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List of Itineraries For Pacific Northwest

As Published In The Karen Brown Guide.

Total Number of Itineraries in this list: 7

Edge of the World
A trip along the Oregon coast is like a trip along the very edge of the world, where one small piece of North America comes finally to an end and drops dramatically into the Pacific Ocean. Mist and mild temperatures, awe-inspiring scenery, and a wide range of recreational activities make this one of the state’s most popular regions for Oregonians and visitors alike. Here one comes to revel in quiet; in raw and rugged landscapes and unspoiled sandy beaches; in revitalizing ocean breezes; and for the liberating sensation of sheer space and remoteness. Town populations are small. The way of life is relaxed and unhurried. When deciding how you want to approach your visit, keep in mind that it is not at all necessary to make the entire 362-mile trip from the California to the Washington border (or vice versa, of course) to appreciate the beauty and wonder of the coastline. One- and two-day trips from many of the destinations we cover in other Oregon itineraries are not only realistic, but a great way to mix things up a bit and enjoy a variety of the landscapes that make the state so unique. The approach we’ll take here is to segment the coast into three separate sections: South Coast, Central Coast, and North Coast. We’ll highlight our favorite spots along the way and interject an alternative route or two to inland places of interest in case you do decide to mix and match itineraries to vary your experience. Use our interactive maps to locate some wonderful small hotels and quaint bed and breakfast inns that are sure to enhance your vacation along the Oregon coast.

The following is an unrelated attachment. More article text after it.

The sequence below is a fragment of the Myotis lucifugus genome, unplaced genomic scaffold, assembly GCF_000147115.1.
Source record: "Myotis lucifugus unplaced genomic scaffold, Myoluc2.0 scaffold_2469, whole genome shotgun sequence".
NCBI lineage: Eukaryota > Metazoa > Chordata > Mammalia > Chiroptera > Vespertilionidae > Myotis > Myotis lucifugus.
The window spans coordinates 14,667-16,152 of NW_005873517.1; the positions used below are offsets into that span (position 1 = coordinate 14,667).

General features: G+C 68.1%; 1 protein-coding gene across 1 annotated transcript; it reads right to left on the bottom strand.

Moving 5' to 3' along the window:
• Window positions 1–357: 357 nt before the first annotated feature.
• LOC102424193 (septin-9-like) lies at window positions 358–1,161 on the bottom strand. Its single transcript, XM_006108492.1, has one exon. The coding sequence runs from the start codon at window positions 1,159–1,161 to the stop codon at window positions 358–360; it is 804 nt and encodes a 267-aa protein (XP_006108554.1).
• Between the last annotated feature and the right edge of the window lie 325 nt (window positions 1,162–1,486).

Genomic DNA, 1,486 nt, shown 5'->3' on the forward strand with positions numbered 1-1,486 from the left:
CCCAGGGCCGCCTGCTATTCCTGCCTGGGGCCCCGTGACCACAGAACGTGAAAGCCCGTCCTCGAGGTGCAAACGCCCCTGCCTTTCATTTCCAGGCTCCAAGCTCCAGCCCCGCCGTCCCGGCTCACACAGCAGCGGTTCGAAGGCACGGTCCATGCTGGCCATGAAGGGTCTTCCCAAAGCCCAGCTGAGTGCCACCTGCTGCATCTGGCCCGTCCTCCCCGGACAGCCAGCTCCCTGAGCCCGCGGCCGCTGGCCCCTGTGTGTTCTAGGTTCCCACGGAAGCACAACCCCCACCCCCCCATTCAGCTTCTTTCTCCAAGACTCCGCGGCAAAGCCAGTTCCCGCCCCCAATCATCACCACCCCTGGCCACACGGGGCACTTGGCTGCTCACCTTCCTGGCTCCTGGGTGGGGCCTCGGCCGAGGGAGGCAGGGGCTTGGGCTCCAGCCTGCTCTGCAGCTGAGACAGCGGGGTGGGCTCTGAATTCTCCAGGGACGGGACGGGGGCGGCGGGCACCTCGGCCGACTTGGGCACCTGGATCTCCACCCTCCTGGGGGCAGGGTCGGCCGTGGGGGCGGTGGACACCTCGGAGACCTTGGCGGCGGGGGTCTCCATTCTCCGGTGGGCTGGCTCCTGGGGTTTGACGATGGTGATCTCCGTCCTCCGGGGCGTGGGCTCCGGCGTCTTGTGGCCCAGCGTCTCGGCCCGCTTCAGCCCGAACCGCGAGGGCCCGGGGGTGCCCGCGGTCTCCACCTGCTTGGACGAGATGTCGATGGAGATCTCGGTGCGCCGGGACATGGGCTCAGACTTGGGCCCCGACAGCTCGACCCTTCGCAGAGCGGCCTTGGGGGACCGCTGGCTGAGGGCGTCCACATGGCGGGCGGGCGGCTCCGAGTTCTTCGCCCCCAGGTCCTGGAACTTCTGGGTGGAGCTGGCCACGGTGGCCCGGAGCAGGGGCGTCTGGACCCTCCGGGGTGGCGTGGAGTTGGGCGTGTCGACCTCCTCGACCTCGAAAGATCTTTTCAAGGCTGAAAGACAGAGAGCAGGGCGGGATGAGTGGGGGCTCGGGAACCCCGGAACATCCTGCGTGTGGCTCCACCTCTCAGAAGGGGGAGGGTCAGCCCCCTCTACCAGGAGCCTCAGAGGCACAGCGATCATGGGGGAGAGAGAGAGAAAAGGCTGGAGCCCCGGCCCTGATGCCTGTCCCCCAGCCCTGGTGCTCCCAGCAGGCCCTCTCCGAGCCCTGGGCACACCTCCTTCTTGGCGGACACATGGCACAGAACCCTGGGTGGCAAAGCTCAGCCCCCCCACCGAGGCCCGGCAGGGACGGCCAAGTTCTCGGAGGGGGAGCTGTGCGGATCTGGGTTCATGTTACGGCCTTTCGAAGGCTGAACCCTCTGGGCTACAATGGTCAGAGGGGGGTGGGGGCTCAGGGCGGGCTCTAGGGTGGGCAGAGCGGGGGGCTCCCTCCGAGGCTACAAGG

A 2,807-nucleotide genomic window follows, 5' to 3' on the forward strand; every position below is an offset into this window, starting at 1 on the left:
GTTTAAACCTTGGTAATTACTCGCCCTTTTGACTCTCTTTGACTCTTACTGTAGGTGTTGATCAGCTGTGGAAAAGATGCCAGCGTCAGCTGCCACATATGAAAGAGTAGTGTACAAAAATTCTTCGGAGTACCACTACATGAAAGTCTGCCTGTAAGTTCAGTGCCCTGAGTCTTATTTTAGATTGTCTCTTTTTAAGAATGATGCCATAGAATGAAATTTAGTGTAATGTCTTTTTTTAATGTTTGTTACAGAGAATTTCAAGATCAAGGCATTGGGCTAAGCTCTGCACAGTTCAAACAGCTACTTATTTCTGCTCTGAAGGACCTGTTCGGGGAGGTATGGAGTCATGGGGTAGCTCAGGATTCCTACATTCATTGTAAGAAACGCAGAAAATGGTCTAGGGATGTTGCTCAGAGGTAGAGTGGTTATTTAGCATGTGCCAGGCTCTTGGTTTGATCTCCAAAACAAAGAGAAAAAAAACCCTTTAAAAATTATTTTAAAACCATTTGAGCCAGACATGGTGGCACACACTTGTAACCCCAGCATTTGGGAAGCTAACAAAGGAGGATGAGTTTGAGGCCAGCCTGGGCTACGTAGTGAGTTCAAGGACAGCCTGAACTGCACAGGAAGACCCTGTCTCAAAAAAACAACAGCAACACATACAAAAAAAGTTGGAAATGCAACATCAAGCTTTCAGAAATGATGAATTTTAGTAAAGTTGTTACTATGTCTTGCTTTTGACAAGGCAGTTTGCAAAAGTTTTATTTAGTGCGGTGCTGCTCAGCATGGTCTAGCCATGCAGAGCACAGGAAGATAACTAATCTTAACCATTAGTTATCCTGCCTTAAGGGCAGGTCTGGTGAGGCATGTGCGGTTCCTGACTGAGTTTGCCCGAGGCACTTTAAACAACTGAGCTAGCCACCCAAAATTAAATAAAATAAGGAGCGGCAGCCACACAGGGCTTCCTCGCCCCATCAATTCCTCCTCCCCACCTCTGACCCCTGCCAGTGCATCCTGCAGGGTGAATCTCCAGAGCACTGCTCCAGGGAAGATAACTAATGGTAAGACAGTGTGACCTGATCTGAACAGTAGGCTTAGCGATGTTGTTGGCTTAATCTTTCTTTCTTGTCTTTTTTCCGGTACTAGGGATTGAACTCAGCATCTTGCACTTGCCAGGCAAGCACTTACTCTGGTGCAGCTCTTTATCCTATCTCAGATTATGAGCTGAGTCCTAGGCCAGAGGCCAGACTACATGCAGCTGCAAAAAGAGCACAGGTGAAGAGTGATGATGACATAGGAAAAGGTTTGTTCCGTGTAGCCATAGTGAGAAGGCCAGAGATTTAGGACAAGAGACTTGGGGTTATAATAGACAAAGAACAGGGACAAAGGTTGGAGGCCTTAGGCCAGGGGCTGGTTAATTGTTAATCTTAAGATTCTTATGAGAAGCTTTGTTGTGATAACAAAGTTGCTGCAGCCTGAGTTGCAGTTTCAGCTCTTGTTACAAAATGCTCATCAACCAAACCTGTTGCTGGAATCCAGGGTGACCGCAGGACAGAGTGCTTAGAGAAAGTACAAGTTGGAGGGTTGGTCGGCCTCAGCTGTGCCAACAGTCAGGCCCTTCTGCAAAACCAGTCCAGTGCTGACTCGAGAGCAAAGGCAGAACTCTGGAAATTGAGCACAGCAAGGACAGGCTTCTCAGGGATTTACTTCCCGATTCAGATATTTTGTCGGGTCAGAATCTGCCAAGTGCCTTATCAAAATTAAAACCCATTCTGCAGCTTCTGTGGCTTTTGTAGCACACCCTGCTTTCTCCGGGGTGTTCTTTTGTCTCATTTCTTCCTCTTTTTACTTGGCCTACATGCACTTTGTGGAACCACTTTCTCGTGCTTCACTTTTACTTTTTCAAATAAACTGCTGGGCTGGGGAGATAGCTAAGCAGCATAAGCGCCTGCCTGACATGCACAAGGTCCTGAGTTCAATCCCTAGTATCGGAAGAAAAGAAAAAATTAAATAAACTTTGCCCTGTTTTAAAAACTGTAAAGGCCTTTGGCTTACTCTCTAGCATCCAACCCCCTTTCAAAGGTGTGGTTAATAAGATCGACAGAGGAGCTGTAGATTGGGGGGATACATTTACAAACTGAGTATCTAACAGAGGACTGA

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Emerald City & North Cascades
Think Seattle and think blue. Endless wide-open spaces of water appear at every turn: Lake Washington, Lake Union, Elliott Bay, Puget Sound. You’re never far from water’s soothing influence. Think Seattle and think green (hence its affectionate moniker, “The Emerald City”), where trees, parks, and woodlands abound even as the urban scene grows to ever-increasing levels of 21st-century sophistication. Characteristic of the Northwest generally, Seattle’s culture is friendly and casual, its pace relatively slow, its style never one to take itself too seriously. Like Portland, it is a city passionate about nature, devoted to ensuring that its gorgeous surroundings remain an integral part of city life rather than something to overcome. Hence you will always have Mount Rainer, Mount Baker, the Olympics, and the majestic Cascades within view. Initially little more than a logging town, Seattle has evolved over a period of 150 years to become one of America’s key urban destinations. It’s the perfect spot from which to explore much of western and central Washington’s immense beauty: its rich cultural life, its mountain ranges, its wineries, its ancient lava flows, its islands, and its close neighbor, British Columbia. Our interactive maps along the itinerary route will lead you to the finest small hotels and the perfect, quaint bed and breakfast in Seattle as well as the nearby wine region and the North Cascade Mountains. 
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From Craters to Caves